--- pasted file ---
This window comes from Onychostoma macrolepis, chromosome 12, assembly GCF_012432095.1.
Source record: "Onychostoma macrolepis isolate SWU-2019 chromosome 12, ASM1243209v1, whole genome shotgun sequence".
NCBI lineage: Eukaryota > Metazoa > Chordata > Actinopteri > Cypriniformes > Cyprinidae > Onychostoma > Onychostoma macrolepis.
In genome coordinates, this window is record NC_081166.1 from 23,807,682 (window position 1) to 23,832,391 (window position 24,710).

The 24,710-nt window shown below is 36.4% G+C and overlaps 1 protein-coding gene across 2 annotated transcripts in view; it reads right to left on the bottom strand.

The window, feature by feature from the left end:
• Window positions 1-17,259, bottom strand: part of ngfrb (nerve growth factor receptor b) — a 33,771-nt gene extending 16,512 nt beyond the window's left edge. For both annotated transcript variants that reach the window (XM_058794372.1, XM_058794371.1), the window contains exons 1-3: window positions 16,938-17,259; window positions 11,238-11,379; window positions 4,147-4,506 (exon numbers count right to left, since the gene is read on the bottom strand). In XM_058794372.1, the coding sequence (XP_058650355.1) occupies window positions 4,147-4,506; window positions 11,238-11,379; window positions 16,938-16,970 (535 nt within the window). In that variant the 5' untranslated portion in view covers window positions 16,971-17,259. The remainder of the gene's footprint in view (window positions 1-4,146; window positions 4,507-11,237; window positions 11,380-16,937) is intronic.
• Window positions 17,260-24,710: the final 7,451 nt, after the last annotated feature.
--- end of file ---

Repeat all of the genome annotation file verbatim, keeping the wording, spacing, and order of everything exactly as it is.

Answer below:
This window comes from Onychostoma macrolepis, chromosome 12, assembly GCF_012432095.1.
Source record: "Onychostoma macrolepis isolate SWU-2019 chromosome 12, ASM1243209v1, whole genome shotgun sequence".
NCBI lineage: Eukaryota > Metazoa > Chordata > Actinopteri > Cypriniformes > Cyprinidae > Onychostoma > Onychostoma macrolepis.
In genome coordinates, this window is record NC_081166.1 from 23,807,682 (window position 1) to 23,832,391 (window position 24,710).

The 24,710-nt window shown below is 36.4% G+C and overlaps 1 protein-coding gene across 2 annotated transcripts in view; it reads right to left on the bottom strand.

The window, feature by feature from the left end:
• Window positions 1-17,259, bottom strand: part of ngfrb (nerve growth factor receptor b) — a 33,771-nt gene extending 16,512 nt beyond the window's left edge. For both annotated transcript variants that reach the window (XM_058794372.1, XM_058794371.1), the window contains exons 1-3: window positions 16,938-17,259; window positions 11,238-11,379; window positions 4,147-4,506 (exon numbers count right to left, since the gene is read on the bottom strand). In XM_058794372.1, the coding sequence (XP_058650355.1) occupies window positions 4,147-4,506; window positions 11,238-11,379; window positions 16,938-16,970 (535 nt within the window). In that variant the 5' untranslated portion in view covers window positions 16,971-17,259. The remainder of the gene's footprint in view (window positions 1-4,146; window positions 4,507-11,237; window positions 11,380-16,937) is intronic.
• Window positions 17,260-24,710: the final 7,451 nt, after the last annotated feature.